Scientists and students take education to stratosphere
Published Wednesday, April 27, 2016 5:16PM MDT
Last Updated Wednesday, April 27, 2016 7:49PM MDT
A team of university researchers were in the village of Linden on Wednesday morning to launch a high-altitude balloon into space as part of a Canada-wide experiment.
The group, made up of members from Science Rendezvous, the University of Calgary’s Cybermentor and SOAR team, and students from Dr. Elliott Community School let the balloon go from the sports field.
The first attempt didn’t quite make it to the stratosphere so the team tracked the balloon down, added more helium and launched it again.
“It’s about empowering young people, especially young girls, to enter into the sciences,” said Matthew Patrick, U of C PhD student. “What the students are learning is what goes into a high-altitude balloon flight and what sort of scientific information you can get from that and as we saw today sometimes things don’t go quite right but we can fix problems and that’s what happens in science.”
The balloon is equipped with sensors to monitor the atmosphere and cameras to record its journey.
“We really like to include everybody to participate and know the importance of trying new things and not forgetting to ask questions and continuing to explore science and engineering as they go through middle school, high school, because there's so many different opportunities in the world,” said Hailee Turpin, U of C Cybermentor Director.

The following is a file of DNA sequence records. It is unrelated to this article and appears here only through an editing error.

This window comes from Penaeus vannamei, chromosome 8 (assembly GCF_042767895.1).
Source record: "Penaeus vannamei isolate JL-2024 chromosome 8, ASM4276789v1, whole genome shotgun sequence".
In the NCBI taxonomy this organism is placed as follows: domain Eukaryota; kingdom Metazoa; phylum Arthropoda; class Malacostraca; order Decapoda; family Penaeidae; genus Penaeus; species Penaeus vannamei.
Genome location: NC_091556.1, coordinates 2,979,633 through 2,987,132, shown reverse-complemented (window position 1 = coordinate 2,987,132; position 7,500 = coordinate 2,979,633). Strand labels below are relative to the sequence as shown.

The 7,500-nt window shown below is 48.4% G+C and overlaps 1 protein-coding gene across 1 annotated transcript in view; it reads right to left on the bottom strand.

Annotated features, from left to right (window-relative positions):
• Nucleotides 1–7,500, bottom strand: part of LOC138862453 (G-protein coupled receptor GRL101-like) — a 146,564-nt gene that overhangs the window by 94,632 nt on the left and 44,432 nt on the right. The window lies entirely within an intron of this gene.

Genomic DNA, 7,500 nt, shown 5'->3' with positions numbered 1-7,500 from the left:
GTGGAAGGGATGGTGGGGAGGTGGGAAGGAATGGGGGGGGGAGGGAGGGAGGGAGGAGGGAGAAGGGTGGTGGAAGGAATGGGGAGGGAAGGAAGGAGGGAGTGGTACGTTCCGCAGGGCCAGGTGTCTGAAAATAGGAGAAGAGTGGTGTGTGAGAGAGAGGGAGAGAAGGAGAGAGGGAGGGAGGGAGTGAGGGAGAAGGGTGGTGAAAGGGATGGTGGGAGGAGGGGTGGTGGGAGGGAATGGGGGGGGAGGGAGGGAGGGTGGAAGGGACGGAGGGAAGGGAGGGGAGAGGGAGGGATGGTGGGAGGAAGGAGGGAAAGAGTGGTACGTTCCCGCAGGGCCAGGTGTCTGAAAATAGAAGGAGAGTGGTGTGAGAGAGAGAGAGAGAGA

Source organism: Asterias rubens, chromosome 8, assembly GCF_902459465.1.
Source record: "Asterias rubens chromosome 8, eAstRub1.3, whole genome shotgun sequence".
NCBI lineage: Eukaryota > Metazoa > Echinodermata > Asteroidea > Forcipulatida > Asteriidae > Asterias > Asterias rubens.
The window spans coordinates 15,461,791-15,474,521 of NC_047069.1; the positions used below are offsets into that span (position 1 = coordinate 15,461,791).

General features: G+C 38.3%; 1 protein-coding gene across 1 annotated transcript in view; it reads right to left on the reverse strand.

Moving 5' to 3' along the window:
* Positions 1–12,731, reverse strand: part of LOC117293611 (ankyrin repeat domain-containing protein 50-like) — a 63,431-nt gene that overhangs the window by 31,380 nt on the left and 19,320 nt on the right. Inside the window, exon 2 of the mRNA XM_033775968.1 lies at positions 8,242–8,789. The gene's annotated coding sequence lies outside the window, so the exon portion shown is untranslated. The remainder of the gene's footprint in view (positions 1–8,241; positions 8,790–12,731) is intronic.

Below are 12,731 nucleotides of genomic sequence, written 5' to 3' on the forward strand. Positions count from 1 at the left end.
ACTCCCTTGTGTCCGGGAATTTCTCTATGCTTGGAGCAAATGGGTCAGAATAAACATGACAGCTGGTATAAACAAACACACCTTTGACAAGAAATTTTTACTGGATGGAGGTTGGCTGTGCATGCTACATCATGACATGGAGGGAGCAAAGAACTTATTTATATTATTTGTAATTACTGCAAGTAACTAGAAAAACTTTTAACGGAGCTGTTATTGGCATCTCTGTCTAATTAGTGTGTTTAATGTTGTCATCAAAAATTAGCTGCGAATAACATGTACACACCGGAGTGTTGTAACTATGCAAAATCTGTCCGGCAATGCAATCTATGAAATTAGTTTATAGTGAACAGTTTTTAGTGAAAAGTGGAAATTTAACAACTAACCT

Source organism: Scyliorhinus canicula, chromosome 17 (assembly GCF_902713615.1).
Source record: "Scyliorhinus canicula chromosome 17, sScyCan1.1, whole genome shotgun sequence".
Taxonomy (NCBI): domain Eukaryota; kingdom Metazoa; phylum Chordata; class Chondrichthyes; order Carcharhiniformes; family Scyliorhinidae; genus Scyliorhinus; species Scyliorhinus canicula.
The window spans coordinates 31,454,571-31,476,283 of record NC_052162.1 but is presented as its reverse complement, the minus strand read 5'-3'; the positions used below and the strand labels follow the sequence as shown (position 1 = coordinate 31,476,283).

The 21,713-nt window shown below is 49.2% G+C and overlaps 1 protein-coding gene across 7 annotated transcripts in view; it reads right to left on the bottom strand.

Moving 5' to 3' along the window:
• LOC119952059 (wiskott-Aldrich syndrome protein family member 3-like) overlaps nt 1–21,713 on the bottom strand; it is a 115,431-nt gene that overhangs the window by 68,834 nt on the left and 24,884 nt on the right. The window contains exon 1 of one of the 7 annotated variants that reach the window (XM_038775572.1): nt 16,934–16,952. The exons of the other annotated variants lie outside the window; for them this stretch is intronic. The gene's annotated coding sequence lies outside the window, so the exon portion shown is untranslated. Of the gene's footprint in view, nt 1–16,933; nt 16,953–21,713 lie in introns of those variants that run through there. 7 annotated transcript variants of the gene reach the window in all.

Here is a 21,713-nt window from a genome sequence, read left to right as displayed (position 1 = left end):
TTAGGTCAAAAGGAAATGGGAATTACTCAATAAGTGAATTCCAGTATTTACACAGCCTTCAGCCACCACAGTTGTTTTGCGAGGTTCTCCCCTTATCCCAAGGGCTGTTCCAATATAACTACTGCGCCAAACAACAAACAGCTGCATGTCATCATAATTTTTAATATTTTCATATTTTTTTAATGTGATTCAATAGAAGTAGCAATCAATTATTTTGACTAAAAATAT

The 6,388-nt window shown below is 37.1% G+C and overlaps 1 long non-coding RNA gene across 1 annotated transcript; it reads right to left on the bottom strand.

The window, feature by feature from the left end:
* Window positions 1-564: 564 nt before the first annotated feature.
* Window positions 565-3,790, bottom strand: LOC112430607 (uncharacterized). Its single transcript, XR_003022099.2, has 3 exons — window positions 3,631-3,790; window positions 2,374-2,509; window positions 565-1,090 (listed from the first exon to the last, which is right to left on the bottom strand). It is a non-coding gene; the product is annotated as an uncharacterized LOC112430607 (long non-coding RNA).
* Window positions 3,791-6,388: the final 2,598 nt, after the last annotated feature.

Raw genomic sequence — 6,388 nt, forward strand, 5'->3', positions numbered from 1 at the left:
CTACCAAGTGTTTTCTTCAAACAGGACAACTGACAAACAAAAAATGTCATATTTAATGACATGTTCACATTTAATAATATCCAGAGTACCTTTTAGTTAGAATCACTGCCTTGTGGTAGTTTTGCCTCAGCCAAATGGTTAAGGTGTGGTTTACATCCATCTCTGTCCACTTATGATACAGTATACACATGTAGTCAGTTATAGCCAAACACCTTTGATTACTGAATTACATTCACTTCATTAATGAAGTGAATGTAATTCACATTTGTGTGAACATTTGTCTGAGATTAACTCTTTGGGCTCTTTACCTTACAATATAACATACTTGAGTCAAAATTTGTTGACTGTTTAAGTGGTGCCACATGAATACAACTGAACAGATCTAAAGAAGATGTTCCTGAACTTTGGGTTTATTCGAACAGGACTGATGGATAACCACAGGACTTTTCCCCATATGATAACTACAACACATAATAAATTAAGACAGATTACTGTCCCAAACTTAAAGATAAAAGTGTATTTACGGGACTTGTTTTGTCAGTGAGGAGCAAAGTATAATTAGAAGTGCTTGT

“It's definitely great for us small town kids to do that because we don't have that many opportunities that the city kids have,” said student Kelsey Uittenbogerd.
“I thought it was cool. I like how when it goes up in the air, they know that the oxygen is very low up there and it pops the balloon so that it falls,” said Deslynn Fuller.
The balloon soared about 35 kilometres into the sky before popping, which is high enough to see the curvature of the earth.
The launch in Linden was one of eight taking place across Canada from Vancouver to Inuvik to St. John’s.
Video from the launches and the results of the experiment will be showcased at the Science Rendezvous Festival on May 7th. For more information click HERE.
(With files from Kevin Green)